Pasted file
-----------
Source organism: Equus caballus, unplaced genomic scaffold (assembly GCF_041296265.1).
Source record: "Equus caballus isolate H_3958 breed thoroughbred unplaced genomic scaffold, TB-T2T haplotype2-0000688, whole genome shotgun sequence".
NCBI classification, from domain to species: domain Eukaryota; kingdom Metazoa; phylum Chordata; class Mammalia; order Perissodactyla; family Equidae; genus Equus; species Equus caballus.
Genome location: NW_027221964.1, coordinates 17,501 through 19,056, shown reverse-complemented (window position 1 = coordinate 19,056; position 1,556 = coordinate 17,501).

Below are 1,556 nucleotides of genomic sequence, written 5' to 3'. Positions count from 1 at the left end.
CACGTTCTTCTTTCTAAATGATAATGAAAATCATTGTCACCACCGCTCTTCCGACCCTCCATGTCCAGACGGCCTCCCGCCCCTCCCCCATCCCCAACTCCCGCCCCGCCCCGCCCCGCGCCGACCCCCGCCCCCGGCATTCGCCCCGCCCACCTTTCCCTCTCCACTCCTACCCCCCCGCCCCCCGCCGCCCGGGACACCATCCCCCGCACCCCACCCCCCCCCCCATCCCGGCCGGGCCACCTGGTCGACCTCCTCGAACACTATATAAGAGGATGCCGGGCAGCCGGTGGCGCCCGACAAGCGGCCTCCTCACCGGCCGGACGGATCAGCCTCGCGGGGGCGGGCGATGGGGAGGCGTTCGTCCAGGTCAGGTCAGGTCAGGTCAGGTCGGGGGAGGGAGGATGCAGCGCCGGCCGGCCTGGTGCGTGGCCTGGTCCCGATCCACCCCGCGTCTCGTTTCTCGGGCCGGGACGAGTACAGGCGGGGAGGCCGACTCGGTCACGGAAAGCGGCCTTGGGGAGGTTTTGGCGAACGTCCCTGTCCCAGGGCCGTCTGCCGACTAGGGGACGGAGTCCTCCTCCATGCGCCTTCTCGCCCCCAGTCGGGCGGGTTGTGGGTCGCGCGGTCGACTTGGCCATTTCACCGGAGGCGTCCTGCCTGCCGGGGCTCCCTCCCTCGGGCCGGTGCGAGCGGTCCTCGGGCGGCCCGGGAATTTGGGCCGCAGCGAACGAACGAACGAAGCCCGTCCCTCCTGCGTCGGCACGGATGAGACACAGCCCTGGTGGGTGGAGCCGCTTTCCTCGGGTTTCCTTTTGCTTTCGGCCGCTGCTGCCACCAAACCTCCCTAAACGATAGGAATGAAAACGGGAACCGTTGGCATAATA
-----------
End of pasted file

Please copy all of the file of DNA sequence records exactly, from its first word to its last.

Source organism: Equus caballus, unplaced genomic scaffold (assembly GCF_041296265.1).
Source record: "Equus caballus isolate H_3958 breed thoroughbred unplaced genomic scaffold, TB-T2T haplotype2-0000688, whole genome shotgun sequence".
NCBI classification, from domain to species: domain Eukaryota; kingdom Metazoa; phylum Chordata; class Mammalia; order Perissodactyla; family Equidae; genus Equus; species Equus caballus.
Genome location: NW_027221964.1, coordinates 17,501 through 19,056, shown reverse-complemented (window position 1 = coordinate 19,056; position 1,556 = coordinate 17,501).

Below are 1,556 nucleotides of genomic sequence, written 5' to 3'. Positions count from 1 at the left end.
CACGTTCTTCTTTCTAAATGATAATGAAAATCATTGTCACCACCGCTCTTCCGACCCTCCATGTCCAGACGGCCTCCCGCCCCTCCCCCATCCCCAACTCCCGCCCCGCCCCGCCCCGCGCCGACCCCCGCCCCCGGCATTCGCCCCGCCCACCTTTCCCTCTCCACTCCTACCCCCCCGCCCCCCGCCGCCCGGGACACCATCCCCCGCACCCCACCCCCCCCCCCATCCCGGCCGGGCCACCTGGTCGACCTCCTCGAACACTATATAAGAGGATGCCGGGCAGCCGGTGGCGCCCGACAAGCGGCCTCCTCACCGGCCGGACGGATCAGCCTCGCGGGGGCGGGCGATGGGGAGGCGTTCGTCCAGGTCAGGTCAGGTCAGGTCAGGTCGGGGGAGGGAGGATGCAGCGCCGGCCGGCCTGGTGCGTGGCCTGGTCCCGATCCACCCCGCGTCTCGTTTCTCGGGCCGGGACGAGTACAGGCGGGGAGGCCGACTCGGTCACGGAAAGCGGCCTTGGGGAGGTTTTGGCGAACGTCCCTGTCCCAGGGCCGTCTGCCGACTAGGGGACGGAGTCCTCCTCCATGCGCCTTCTCGCCCCCAGTCGGGCGGGTTGTGGGTCGCGCGGTCGACTTGGCCATTTCACCGGAGGCGTCCTGCCTGCCGGGGCTCCCTCCCTCGGGCCGGTGCGAGCGGTCCTCGGGCGGCCCGGGAATTTGGGCCGCAGCGAACGAACGAACGAAGCCCGTCCCTCCTGCGTCGGCACGGATGAGACACAGCCCTGGTGGGTGGAGCCGCTTTCCTCGGGTTTCCTTTTGCTTTCGGCCGCTGCTGCCACCAAACCTCCCTAAACGATAGGAATGAAAACGGGAACCGTTGGCATAATA